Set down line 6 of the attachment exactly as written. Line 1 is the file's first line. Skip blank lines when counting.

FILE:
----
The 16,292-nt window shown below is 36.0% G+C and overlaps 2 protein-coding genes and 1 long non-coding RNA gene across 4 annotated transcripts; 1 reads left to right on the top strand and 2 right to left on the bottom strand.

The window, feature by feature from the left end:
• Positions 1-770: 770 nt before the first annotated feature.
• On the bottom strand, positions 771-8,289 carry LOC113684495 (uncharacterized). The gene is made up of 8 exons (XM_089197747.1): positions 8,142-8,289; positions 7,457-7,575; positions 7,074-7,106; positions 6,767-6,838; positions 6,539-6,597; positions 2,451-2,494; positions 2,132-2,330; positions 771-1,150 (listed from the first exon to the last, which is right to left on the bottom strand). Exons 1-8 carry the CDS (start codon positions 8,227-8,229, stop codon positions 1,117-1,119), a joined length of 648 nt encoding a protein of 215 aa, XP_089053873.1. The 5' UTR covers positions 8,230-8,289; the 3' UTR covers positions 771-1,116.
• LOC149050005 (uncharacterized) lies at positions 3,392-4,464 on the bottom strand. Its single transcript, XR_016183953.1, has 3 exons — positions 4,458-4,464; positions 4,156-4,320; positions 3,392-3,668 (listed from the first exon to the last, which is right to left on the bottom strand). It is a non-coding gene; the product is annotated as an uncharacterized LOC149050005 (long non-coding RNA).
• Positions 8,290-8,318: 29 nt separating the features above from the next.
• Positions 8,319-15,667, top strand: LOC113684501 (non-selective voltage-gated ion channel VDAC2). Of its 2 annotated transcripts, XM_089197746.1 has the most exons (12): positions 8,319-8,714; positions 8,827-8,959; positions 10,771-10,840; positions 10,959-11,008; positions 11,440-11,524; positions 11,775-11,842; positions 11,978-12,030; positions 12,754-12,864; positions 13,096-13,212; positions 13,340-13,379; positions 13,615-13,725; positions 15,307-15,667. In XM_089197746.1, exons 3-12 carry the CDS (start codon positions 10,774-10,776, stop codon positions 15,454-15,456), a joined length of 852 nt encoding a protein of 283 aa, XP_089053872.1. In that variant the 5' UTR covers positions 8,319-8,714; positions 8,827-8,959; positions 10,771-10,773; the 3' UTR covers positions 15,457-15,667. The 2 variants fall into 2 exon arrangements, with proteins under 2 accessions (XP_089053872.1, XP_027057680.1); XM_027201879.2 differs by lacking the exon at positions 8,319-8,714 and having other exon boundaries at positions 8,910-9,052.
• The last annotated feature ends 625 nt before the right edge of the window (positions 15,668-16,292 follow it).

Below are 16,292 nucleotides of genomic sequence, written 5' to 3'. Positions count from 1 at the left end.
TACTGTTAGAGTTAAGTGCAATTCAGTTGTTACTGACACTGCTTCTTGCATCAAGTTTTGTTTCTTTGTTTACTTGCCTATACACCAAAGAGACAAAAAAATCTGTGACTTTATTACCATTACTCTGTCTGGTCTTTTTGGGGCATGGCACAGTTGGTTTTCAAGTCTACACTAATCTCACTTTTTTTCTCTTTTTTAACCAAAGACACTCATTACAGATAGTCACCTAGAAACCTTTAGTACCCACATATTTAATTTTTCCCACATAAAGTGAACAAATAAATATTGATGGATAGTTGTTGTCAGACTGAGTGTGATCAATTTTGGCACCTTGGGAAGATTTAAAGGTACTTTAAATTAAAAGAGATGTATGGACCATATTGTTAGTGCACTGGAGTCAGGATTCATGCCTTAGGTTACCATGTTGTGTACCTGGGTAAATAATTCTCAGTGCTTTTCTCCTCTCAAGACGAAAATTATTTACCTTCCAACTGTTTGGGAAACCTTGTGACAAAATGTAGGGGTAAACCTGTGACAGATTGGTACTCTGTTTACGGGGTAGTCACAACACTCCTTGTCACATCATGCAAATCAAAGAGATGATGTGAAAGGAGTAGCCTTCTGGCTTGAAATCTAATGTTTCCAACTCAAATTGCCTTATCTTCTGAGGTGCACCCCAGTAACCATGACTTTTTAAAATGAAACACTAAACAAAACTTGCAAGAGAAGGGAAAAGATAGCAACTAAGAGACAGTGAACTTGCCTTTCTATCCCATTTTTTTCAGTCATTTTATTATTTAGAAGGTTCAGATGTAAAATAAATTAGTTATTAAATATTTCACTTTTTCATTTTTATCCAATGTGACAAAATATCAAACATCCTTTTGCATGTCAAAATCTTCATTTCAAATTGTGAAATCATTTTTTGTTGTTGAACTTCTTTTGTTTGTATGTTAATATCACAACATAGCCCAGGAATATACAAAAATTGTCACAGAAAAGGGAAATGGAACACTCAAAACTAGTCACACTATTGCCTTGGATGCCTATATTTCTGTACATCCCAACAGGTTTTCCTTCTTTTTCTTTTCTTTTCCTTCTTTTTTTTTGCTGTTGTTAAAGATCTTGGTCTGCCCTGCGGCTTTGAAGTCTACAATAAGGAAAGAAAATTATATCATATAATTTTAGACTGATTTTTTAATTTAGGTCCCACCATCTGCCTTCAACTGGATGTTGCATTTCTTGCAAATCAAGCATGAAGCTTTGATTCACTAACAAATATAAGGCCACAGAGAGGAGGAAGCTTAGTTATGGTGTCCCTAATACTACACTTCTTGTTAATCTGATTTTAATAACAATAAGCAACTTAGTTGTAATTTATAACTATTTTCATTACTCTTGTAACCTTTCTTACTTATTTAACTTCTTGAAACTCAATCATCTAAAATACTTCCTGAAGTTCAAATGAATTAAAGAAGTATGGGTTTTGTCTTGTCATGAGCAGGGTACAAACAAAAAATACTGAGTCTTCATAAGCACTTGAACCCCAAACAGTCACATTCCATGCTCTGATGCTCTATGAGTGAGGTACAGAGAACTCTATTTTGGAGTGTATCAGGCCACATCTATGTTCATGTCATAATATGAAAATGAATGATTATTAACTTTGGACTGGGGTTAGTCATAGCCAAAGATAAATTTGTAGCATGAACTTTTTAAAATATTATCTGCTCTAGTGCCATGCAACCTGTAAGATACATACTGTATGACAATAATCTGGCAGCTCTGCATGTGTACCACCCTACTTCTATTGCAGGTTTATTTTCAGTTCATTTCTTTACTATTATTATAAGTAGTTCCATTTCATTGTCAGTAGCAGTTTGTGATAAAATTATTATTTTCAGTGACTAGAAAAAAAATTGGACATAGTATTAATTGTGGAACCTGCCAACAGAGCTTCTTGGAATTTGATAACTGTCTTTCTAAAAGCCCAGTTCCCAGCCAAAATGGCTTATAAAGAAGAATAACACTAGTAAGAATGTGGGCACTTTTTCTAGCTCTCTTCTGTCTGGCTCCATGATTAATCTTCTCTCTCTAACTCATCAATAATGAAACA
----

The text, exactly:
• Positions 8,290-8,318: 29 nt separating the features above from the next.